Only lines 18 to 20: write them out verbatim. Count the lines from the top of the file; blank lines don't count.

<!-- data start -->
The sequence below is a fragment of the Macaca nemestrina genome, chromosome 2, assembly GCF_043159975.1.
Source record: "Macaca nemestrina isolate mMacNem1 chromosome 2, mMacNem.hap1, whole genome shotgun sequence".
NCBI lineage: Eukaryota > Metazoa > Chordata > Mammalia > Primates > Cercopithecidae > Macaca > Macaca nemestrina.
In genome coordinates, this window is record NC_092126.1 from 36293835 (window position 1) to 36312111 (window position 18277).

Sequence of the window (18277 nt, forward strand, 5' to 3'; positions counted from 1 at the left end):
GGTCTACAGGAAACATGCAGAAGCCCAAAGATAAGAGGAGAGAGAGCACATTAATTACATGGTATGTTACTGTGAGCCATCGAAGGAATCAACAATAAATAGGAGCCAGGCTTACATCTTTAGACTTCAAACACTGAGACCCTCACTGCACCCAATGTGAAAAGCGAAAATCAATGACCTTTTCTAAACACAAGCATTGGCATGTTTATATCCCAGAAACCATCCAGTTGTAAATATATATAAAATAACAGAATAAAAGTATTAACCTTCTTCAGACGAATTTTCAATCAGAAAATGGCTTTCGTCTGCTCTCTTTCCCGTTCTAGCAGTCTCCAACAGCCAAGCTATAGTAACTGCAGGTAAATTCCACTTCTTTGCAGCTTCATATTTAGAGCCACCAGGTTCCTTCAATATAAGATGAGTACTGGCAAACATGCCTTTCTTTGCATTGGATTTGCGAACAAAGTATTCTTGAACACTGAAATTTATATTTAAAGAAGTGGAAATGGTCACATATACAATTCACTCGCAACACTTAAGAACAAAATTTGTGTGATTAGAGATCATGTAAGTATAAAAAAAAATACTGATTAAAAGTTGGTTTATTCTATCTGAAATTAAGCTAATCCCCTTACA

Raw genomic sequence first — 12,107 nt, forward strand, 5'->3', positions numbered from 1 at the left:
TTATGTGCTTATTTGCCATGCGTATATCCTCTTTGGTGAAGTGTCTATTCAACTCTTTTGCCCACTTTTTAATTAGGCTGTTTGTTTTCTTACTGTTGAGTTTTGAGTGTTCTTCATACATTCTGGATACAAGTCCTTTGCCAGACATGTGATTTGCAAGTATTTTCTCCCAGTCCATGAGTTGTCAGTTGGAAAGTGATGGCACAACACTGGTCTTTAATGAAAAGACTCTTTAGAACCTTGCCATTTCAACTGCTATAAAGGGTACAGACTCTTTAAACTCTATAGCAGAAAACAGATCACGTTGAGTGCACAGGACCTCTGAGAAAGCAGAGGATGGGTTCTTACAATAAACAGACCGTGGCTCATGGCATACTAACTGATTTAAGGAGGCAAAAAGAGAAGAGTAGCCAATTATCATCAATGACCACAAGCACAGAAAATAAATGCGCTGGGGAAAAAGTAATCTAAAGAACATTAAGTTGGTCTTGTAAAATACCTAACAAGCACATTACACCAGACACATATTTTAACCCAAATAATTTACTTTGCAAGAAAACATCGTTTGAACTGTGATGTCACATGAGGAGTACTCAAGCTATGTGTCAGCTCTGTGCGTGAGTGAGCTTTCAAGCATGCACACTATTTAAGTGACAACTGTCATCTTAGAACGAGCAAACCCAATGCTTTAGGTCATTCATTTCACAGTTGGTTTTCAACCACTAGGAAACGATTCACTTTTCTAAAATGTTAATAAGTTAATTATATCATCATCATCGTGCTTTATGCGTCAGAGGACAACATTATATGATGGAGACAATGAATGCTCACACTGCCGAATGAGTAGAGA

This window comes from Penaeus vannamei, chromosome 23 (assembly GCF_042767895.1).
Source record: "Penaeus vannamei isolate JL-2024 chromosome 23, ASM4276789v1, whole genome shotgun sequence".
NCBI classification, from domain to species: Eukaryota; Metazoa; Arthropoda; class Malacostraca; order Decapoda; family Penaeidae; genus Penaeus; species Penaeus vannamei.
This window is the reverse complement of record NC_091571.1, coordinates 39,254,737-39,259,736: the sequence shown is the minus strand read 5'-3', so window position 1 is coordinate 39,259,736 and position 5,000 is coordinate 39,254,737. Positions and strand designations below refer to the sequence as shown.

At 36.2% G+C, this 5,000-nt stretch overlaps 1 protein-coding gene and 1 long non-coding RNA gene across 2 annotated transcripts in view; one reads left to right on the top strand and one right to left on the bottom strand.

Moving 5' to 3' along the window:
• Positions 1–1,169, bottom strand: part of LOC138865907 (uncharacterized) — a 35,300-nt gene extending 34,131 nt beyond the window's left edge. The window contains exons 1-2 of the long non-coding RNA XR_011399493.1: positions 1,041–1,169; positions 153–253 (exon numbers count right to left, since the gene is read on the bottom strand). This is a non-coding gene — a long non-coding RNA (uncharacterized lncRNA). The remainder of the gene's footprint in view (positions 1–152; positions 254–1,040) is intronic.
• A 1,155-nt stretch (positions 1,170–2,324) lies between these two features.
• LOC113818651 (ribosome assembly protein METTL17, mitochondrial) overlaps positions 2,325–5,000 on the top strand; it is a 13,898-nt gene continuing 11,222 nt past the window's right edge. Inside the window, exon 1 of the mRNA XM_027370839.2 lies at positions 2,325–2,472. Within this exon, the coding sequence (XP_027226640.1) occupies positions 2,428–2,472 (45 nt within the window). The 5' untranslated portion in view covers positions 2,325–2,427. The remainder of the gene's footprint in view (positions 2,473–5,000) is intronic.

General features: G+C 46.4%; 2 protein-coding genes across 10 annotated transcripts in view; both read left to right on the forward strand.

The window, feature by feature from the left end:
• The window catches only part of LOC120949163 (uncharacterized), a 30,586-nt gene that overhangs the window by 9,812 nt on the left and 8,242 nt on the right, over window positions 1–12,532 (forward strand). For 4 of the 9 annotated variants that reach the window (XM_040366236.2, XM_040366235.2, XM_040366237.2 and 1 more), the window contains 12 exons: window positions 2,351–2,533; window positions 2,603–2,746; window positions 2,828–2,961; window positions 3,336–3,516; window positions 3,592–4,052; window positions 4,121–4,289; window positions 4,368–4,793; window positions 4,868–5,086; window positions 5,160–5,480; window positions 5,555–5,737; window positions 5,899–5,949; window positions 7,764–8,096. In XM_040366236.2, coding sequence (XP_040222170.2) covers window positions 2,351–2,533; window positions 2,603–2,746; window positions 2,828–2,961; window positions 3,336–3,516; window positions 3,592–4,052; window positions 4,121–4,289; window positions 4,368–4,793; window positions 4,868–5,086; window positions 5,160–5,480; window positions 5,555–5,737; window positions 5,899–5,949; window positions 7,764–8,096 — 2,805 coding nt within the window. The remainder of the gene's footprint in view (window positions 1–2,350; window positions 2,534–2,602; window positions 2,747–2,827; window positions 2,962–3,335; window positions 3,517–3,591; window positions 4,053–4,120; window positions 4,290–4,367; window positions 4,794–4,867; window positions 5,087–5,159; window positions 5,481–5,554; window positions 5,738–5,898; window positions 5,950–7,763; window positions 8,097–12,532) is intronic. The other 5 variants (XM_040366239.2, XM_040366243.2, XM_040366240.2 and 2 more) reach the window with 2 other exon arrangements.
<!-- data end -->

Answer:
General features: G+C 46.4%; 2 protein-coding genes across 10 annotated transcripts in view; both read left to right on the forward strand.

The window, feature by feature from the left end:
• The window catches only part of LOC120949163 (uncharacterized), a 30,586-nt gene that overhangs the window by 9,812 nt on the left and 8,242 nt on the right, over window positions 1–12,532 (forward strand). For 4 of the 9 annotated variants that reach the window (XM_040366236.2, XM_040366235.2, XM_040366237.2 and 1 more), the window contains 12 exons: window positions 2,351–2,533; window positions 2,603–2,746; window positions 2,828–2,961; window positions 3,336–3,516; window positions 3,592–4,052; window positions 4,121–4,289; window positions 4,368–4,793; window positions 4,868–5,086; window positions 5,160–5,480; window positions 5,555–5,737; window positions 5,899–5,949; window positions 7,764–8,096. In XM_040366236.2, coding sequence (XP_040222170.2) covers window positions 2,351–2,533; window positions 2,603–2,746; window positions 2,828–2,961; window positions 3,336–3,516; window positions 3,592–4,052; window positions 4,121–4,289; window positions 4,368–4,793; window positions 4,868–5,086; window positions 5,160–5,480; window positions 5,555–5,737; window positions 5,899–5,949; window positions 7,764–8,096 — 2,805 coding nt within the window. The remainder of the gene's footprint in view (window positions 1–2,350; window positions 2,534–2,602; window positions 2,747–2,827; window positions 2,962–3,335; window positions 3,517–3,591; window positions 4,053–4,120; window positions 4,290–4,367; window positions 4,794–4,867; window positions 5,087–5,159; window positions 5,481–5,554; window positions 5,738–5,898; window positions 5,950–7,763; window positions 8,097–12,532) is intronic. The other 5 variants (XM_040366239.2, XM_040366243.2, XM_040366240.2 and 2 more) reach the window with 2 other exon arrangements.